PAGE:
Blondell died on Christmas Day 1979; her last appearance was in the 1981 The Woman Inside, playing the perplexed aunt of a Vietnam vet who’s contemplating sexual-reassignment surgery. Not at all salacious, of course.

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A decision lacking balls

I think I hate this more than I hate the designated-hitter rule. [Warning: autostart video.]

As part of its initiative to improve the pace of game play, Major League Baseball has approved a change to the intentional walk rule, going from the traditional four-pitch walk to a dugout signal, it was announced Wednesday.

MLB has studied various ways to quicken games.

ESPN’s Jayson Stark reported earlier this month that MLB had made formal proposals to the players’ union to usher in raising the strike zone and scrapping the practice of lobbing four balls toward home plate to issue an intentional walk.

Getting rid of the old-fashioned intentional walk would eliminate about a minute of dead time per walk. In an age when intentional walks actually have been declining — there were just 932 all last season (or one every 2.6 games) — that time savings would be minimal. But MLB saw the practice of lobbing four meaningless pitches as antiquated.

If they were always meaningless, then maybe. But sometimes they aren’t.

Nor is this the only Bad Idea in circulation before spring training:

There is apparently some proposal afoot to make baseball games more palatable and exciting for the 140-character limit crowd by starting off any extra innings with a runner on second.

This is plainly blasphemy, as baseball is one of those games that is rather deliberately not bounded by time. Like a tennis match, a baseball game takes as long as it takes.

These ideas are so horrid it’s amazing that Bud Selig didn’t think them up himself.

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Fuels rush in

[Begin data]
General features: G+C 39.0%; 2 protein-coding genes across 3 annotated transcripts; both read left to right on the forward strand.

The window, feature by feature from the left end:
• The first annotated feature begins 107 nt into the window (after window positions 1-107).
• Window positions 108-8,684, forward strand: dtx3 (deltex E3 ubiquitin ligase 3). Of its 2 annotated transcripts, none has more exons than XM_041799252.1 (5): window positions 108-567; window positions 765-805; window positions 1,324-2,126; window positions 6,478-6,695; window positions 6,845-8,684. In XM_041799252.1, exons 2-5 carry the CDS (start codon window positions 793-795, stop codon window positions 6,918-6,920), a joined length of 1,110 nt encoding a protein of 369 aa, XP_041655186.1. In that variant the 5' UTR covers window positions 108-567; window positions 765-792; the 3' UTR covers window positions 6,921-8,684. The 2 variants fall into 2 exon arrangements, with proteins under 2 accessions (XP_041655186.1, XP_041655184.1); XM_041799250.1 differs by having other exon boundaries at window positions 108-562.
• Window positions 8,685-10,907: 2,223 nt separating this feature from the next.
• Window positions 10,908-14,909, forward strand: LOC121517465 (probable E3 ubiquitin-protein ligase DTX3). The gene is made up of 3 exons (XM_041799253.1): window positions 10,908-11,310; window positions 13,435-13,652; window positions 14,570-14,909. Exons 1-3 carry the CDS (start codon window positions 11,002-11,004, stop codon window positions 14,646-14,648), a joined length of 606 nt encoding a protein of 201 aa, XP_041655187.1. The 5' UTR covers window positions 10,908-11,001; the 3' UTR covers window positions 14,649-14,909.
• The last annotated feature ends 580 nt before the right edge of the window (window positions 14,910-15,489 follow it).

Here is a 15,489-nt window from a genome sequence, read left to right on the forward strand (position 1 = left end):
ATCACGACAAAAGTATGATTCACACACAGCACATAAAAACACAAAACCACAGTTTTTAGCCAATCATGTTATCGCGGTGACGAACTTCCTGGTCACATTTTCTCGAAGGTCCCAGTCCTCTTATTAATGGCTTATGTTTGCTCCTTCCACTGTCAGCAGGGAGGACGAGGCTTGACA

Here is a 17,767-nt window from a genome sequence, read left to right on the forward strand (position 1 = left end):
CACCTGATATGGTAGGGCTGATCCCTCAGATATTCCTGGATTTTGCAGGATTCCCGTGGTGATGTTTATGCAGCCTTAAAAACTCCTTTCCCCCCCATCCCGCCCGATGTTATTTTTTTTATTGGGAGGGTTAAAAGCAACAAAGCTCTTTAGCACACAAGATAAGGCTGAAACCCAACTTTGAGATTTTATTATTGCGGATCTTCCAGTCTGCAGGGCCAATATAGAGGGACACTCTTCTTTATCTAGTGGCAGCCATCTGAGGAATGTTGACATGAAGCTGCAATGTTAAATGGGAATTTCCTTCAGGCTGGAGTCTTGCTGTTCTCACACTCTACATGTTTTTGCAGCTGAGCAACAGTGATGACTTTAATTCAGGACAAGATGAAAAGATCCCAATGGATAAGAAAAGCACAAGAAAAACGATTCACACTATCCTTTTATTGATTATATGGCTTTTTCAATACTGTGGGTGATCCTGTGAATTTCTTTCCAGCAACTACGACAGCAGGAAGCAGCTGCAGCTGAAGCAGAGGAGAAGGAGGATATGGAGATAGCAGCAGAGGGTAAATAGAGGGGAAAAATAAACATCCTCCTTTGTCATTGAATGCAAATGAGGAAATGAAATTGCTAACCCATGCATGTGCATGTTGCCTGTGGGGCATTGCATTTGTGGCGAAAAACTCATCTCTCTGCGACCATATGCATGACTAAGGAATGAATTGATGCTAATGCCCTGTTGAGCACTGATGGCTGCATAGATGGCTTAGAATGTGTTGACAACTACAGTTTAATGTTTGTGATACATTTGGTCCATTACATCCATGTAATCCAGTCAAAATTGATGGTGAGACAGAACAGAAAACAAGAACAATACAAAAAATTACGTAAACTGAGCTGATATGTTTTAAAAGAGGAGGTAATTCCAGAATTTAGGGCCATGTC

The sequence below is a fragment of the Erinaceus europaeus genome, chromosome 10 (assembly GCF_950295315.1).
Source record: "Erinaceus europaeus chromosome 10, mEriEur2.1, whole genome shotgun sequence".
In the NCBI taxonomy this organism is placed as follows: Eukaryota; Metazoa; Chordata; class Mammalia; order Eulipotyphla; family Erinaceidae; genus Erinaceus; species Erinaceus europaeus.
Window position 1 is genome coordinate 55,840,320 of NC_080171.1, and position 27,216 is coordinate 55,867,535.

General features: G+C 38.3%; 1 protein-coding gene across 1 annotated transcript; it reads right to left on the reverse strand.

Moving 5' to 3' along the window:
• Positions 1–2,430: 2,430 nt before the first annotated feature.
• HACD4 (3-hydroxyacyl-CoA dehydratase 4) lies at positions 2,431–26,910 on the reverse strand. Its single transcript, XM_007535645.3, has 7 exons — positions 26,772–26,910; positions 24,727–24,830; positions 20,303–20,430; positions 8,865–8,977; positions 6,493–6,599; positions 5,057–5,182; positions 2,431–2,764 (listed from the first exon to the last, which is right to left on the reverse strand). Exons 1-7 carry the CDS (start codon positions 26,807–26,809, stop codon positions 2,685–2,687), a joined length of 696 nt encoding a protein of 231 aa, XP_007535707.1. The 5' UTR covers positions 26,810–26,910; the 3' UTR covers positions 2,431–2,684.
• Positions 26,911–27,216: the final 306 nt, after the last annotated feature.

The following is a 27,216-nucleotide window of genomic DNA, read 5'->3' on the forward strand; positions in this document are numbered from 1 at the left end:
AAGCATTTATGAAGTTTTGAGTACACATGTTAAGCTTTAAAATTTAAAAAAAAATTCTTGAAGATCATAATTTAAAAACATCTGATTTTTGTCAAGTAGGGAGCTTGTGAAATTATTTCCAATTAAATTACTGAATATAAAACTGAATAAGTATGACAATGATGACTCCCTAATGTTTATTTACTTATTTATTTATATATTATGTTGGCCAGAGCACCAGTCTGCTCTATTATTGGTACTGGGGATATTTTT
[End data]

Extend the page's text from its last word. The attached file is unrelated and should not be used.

“Hey, wise man! You coming in?

“Oh, hell no. What kind of fool do you think I am?”

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So click it already

I winced just a little at this:

Then again, I haven’t ended a post that way in five years.

(We’ll forget the post I titled thusly.)

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Going before the voters

California has a ballot initiative for statewide single-payer health care, and in terms of ballot language, it is admirably clear. Senate Bill 562, if you please:

The people of the State of California do enact as follows:

SECTION 1. This act shall be known, and may be cited, as the Californians for a Healthy California Act.

SEC. 2. (a) The Legislature finds and declares all of the following:

    (1) All residents of this state have the right to health care. While the federal Patient Protection and Affordable Care Act brought many improvements in health care and health care coverage, it still leaves many Californians without coverage or with inadequate coverage.

    (2) Californians, as individuals, employers, and taxpayers have experienced a rise in the cost of health care and health care coverage in recent years, including rising premiums, deductibles, and copays, as well as restricted provider networks and high out-of-network charges.

    (3) Businesses have also experienced increases in the costs of health care benefits for their employees, and many employers are shifting a larger share of the cost of coverage to their employees or dropping coverage entirely.